A recent fashion campaign featuring a Chinese model with a face full of freckles sparked controversy among some netizens, who accused the brand of portraying Chinese people in an unflattering light. This raises questions about the nature of freckles, their prevalence, and whether they are an unavoidable aspect of youth. Ultraviolet (UV) radiation is the primary cause of freckles, which tend to appear more frequently in young people but can also affect children. Effective sun protection, including the use of sunscreen products, is key to preventing freckles.
Freckles are irregular, small, pigmented spots that appear on the skin’s surface, usually brown or brownish-yellow in color. They are commonly found on the nose or cheeks but can also appear on the eyelids, scalp, shoulders, or chest. While freckles are most prevalent among individuals aged 10 to 20, they can also affect young children. In contrast, people over the age of 30 are less likely to develop freckles, and the brown or oval-shaped patches that appear after sun exposure are generally larger “sunspots.”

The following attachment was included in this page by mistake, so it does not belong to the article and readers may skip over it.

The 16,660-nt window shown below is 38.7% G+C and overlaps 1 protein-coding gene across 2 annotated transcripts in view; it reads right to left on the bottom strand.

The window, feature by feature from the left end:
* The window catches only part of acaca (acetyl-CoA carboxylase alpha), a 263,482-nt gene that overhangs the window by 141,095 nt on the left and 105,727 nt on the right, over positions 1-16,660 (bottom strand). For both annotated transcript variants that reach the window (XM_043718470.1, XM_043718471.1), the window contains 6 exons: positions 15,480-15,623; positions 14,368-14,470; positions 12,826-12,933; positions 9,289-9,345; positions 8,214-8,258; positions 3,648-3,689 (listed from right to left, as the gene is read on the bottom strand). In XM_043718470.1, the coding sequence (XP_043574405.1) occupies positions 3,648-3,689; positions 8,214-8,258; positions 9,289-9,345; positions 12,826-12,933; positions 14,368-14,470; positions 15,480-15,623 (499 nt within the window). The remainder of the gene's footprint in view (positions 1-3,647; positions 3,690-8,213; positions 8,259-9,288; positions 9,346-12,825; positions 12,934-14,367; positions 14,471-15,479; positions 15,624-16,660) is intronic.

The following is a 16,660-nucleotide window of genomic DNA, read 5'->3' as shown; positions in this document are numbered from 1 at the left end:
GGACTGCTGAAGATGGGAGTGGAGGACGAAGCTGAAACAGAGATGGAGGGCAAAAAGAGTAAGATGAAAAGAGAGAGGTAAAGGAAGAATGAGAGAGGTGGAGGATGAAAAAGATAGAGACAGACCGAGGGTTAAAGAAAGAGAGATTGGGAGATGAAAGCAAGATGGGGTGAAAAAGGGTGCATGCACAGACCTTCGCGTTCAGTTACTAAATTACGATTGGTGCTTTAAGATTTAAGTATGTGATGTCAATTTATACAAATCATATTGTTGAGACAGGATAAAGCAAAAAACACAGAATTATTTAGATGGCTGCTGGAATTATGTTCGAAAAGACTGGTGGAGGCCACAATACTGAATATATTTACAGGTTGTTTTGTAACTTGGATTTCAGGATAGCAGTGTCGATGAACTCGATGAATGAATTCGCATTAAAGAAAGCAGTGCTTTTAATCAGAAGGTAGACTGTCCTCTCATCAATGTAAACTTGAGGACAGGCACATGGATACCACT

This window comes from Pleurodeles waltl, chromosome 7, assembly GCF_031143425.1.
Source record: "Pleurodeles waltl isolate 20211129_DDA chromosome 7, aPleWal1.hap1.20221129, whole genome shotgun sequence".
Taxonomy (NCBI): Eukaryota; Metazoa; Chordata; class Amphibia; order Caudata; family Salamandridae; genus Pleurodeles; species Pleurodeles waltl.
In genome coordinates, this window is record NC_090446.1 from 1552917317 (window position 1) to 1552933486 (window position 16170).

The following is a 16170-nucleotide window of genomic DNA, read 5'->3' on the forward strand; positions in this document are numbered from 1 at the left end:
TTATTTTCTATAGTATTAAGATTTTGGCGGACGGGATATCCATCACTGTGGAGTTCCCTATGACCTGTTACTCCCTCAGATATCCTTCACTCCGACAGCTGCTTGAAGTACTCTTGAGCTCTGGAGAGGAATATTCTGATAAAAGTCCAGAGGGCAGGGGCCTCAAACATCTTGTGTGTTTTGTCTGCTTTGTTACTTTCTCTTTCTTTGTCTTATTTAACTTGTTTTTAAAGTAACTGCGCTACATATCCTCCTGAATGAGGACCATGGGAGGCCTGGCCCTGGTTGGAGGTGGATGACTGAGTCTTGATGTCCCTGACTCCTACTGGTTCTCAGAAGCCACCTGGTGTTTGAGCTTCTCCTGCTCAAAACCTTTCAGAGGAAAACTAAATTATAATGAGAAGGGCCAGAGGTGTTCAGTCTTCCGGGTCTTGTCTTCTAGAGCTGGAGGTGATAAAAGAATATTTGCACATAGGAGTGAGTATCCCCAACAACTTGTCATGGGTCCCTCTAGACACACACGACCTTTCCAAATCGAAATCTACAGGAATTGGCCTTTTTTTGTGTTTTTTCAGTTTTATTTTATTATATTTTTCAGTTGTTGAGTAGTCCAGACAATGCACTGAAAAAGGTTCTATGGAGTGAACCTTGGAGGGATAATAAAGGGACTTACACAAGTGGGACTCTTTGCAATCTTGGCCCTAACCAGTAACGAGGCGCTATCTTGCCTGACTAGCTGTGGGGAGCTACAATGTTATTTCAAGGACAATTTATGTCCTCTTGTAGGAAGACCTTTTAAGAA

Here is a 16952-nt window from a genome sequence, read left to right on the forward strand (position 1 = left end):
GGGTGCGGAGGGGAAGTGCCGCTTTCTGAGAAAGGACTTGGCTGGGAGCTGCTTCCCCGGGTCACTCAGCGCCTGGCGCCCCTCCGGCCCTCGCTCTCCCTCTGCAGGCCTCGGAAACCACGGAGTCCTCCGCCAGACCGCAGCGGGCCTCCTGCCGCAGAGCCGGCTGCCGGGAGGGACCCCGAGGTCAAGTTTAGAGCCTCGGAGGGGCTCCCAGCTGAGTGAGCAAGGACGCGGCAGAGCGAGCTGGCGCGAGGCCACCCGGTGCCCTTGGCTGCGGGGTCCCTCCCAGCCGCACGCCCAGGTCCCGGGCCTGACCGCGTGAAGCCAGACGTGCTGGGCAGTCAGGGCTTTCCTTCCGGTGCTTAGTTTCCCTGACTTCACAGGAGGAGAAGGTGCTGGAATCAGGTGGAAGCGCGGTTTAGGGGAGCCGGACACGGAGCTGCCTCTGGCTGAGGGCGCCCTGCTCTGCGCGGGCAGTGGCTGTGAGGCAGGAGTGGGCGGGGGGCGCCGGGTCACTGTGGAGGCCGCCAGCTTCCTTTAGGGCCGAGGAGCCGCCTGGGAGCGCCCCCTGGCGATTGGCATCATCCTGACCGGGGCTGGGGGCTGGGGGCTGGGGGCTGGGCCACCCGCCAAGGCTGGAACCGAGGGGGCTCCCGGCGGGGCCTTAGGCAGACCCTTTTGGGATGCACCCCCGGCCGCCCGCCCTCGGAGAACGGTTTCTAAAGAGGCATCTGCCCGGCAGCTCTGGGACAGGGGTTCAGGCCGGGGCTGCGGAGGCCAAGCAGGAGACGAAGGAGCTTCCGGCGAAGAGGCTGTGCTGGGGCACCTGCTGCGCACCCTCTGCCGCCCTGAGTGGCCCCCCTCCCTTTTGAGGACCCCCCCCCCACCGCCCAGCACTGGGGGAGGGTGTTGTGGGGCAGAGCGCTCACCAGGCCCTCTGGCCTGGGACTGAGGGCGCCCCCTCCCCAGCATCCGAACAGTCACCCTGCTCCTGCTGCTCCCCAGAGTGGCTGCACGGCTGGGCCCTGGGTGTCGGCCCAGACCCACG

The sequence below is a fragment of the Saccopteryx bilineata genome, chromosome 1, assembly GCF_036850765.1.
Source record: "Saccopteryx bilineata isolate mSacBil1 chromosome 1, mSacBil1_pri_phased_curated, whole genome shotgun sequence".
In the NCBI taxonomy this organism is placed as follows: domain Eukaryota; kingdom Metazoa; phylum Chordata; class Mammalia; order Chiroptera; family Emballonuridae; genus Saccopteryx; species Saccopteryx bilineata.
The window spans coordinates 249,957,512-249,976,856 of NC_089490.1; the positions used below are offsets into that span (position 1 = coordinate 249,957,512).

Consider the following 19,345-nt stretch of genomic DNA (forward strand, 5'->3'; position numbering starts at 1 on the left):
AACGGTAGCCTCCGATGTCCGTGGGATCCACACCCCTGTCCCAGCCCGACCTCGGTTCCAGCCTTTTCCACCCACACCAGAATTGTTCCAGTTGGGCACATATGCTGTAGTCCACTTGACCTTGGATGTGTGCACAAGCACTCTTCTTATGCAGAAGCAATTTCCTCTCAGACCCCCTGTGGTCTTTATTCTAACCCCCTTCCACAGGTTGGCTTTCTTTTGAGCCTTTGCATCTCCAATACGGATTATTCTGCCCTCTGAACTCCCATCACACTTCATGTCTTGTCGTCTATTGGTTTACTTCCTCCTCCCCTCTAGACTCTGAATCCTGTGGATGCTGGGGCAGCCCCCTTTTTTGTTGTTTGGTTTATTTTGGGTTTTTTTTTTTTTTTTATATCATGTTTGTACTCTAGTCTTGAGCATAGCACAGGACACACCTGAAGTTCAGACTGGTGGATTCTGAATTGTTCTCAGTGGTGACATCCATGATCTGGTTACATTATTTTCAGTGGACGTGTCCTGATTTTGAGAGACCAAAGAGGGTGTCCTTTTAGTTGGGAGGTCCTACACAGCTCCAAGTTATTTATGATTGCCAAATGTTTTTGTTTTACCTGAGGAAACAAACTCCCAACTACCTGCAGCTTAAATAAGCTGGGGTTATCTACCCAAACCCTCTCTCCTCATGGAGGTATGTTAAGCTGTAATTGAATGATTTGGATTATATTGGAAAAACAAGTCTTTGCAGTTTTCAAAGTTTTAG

The primary factor contributing to the development of freckles is exposure to UV radiation, followed by genetic predisposition. Those with fairer skin are more susceptible to freckles. Freckles tend to become more prominent in the summer and fade during the winter months, likely due to increased sun exposure.
To prevent freckles, it is crucial to adopt effective sun protection measures, such as applying sunscreen when outdoors. In European countries and the United Kingdom, it is recommended that children aged six months and older use sunscreen. Wearing wide-brimmed hats and using umbrellas can also help shield against UV radiation. Maintaining a healthy lifestyle, including abstaining from smoking and alcohol, getting sufficient sleep, and engaging in regular exercise, can also contribute to overall skin health.